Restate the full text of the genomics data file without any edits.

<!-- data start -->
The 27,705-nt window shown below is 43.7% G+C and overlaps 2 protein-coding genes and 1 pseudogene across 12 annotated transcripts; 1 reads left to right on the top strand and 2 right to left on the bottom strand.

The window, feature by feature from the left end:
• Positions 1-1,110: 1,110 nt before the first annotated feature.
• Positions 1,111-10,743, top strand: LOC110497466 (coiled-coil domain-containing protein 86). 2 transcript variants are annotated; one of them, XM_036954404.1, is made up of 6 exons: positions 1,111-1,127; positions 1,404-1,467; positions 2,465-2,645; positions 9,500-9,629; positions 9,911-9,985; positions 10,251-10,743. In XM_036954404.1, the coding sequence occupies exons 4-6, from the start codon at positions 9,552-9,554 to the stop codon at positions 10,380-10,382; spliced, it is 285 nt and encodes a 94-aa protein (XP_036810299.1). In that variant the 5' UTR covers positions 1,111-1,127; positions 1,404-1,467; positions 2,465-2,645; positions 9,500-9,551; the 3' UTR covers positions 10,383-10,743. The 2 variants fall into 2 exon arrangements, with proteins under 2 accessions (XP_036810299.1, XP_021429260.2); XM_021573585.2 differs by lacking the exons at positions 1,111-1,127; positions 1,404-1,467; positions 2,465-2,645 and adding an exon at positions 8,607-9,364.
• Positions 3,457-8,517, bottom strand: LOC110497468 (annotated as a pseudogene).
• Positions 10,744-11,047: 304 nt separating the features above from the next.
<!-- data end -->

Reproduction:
The 27,705-nt window shown below is 43.7% G+C and overlaps 2 protein-coding genes and 1 pseudogene across 12 annotated transcripts; 1 reads left to right on the top strand and 2 right to left on the bottom strand.

The window, feature by feature from the left end:
• Positions 1-1,110: 1,110 nt before the first annotated feature.
• Positions 1,111-10,743, top strand: LOC110497466 (coiled-coil domain-containing protein 86). 2 transcript variants are annotated; one of them, XM_036954404.1, is made up of 6 exons: positions 1,111-1,127; positions 1,404-1,467; positions 2,465-2,645; positions 9,500-9,629; positions 9,911-9,985; positions 10,251-10,743. In XM_036954404.1, the coding sequence occupies exons 4-6, from the start codon at positions 9,552-9,554 to the stop codon at positions 10,380-10,382; spliced, it is 285 nt and encodes a 94-aa protein (XP_036810299.1). In that variant the 5' UTR covers positions 1,111-1,127; positions 1,404-1,467; positions 2,465-2,645; positions 9,500-9,551; the 3' UTR covers positions 10,383-10,743. The 2 variants fall into 2 exon arrangements, with proteins under 2 accessions (XP_036810299.1, XP_021429260.2); XM_021573585.2 differs by lacking the exons at positions 1,111-1,127; positions 1,404-1,467; positions 2,465-2,645 and adding an exon at positions 8,607-9,364.
• Positions 3,457-8,517, bottom strand: LOC110497468 (annotated as a pseudogene).
• Positions 10,744-11,047: 304 nt separating the features above from the next.